Top 10 Career Transition Questions: #6 What are your career accomplishments?
Blog post by Career Transition Coach, Mary Schaefer
This blog is part of a series addressing some of the most compelling questions for those that are beginning a career search. During the last 6 years, we have been asked hundreds of questions related to career transition and best practices. Here we are distilling those queries down to the 10 most critical need to know responses. Here is #6 of 10, discussing your career accomplishments.
Do I have access to records regarding my professional history and accomplishments like performance appraisals and other reports?
I see it all the time. Far too often I am sitting with a professional when he or she discovers that they really needed to be more focused over the years in keeping track of their professional history. We are not just talking about simple career chronology here. Accomplishments are the backbone of your professional story and so many of us do not take the time to reflect on our contributions. The people we speak to in our coaching practice always share how busy they had become simply doing their respective jobs. The key is, you can make career transition much easier by having some helpful documents at your fingertips.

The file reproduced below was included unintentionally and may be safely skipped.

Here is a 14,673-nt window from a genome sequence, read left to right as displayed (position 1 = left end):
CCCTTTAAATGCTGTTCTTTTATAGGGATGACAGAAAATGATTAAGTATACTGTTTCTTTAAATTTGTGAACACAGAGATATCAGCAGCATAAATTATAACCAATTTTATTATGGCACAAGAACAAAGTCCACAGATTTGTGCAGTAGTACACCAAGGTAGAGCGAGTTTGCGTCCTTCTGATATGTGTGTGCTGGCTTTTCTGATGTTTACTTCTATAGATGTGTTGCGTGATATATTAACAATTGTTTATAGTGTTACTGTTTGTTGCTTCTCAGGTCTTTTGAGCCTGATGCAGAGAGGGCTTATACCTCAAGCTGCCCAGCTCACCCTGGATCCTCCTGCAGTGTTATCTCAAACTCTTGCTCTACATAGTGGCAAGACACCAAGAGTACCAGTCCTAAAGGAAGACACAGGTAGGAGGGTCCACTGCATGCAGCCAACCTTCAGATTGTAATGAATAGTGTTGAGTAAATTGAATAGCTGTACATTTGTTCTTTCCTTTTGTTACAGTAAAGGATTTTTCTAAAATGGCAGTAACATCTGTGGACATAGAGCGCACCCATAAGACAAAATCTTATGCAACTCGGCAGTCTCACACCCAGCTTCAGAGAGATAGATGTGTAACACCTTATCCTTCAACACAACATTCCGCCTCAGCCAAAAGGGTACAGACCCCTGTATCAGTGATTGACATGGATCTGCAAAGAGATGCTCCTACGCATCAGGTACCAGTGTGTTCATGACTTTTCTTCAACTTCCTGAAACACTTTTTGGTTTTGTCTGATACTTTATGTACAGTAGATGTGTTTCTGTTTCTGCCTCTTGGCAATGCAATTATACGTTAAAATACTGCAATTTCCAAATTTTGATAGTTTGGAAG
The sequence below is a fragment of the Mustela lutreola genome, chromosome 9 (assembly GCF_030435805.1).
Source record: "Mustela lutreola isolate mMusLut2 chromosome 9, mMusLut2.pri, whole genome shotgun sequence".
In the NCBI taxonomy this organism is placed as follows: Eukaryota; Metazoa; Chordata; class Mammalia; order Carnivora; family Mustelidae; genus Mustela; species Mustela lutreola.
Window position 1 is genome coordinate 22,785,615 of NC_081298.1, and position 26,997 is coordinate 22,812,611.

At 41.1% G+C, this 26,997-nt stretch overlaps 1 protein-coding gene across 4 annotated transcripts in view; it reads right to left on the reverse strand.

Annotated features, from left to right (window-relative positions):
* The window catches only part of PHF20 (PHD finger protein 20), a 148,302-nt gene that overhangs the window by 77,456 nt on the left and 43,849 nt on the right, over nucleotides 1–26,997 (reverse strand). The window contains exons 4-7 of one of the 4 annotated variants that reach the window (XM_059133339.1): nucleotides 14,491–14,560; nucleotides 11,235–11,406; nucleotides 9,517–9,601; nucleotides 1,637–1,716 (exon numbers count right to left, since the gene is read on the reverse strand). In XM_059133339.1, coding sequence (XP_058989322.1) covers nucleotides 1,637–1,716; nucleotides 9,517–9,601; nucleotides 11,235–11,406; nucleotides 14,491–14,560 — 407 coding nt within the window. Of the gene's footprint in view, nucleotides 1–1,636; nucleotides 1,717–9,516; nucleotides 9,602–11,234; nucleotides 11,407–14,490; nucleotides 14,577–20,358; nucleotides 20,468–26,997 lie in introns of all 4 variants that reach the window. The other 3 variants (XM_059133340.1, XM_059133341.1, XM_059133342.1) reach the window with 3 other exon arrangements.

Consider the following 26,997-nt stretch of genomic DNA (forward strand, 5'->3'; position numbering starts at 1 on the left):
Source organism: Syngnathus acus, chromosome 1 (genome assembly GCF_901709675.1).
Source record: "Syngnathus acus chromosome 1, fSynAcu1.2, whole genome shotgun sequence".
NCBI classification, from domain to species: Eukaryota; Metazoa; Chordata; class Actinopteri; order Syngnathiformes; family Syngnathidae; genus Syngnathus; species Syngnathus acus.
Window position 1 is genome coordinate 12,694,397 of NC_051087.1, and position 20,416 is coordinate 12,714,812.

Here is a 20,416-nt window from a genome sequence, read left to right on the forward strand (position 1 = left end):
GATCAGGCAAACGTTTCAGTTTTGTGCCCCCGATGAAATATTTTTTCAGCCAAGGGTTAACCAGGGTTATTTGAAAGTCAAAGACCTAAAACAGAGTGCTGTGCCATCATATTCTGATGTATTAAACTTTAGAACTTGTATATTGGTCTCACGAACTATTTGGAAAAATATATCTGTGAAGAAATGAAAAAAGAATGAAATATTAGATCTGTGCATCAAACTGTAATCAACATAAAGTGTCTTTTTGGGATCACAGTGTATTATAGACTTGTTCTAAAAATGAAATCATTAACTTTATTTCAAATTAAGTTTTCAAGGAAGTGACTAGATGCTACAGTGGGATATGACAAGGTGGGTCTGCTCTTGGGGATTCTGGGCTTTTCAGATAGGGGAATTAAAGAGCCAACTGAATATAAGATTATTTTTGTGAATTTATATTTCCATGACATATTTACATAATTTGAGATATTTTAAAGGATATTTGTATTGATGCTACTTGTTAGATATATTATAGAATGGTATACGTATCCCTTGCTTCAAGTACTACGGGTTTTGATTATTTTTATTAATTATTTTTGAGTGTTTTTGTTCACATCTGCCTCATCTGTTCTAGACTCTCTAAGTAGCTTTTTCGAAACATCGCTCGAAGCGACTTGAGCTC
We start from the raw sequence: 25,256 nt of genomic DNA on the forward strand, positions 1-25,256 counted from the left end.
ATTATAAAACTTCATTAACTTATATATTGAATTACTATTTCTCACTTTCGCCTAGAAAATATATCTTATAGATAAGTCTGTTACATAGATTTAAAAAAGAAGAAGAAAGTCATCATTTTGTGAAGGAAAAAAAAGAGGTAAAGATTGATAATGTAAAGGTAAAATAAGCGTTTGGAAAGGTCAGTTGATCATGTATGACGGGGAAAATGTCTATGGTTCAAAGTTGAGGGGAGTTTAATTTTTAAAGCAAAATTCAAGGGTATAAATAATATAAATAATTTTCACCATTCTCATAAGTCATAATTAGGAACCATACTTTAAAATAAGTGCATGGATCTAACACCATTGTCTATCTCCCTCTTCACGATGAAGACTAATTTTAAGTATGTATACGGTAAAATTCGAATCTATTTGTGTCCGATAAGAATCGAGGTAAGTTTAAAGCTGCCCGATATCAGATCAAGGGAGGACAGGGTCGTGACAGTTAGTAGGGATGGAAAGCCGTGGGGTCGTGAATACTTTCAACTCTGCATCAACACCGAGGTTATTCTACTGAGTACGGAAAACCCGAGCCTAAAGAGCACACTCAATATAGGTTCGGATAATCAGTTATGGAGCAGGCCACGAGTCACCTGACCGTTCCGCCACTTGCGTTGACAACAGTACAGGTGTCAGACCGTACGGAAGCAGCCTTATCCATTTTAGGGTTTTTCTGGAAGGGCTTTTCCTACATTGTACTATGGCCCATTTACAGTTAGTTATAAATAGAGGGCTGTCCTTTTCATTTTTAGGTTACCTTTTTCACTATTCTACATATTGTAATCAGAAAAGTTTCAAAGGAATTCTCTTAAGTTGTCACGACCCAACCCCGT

After I went through my first downsizing experience, I realized how hard it can be to update my resume without good records of my career accomplishments. Frankly, the experience of going back through a 16-year career to analyze my accomplishments was extremely painful. The benefit however, was great reflection time on the value that I bring to the marketplace. When I started my next role, I adopted the habit of keeping a running log of my work assignments, accomplishments and training. I found this practice highly beneficial. It helped in the preparation for my performance appraisals with my manager, made developing a LinkedIn profile a little easier, and worked wonders in keeping my resume up-to-date.
Depending on the situation you’re in, whether it is career transition or career management, be sure you acquire or copy critical documentation like your training records, project presentations, records of certifications, and any other professional history that your employer keeps on file. And be sure to keep your own running log as a backup plan. It will serve you in so many ways down the line, making difficult situations just a little bit easier.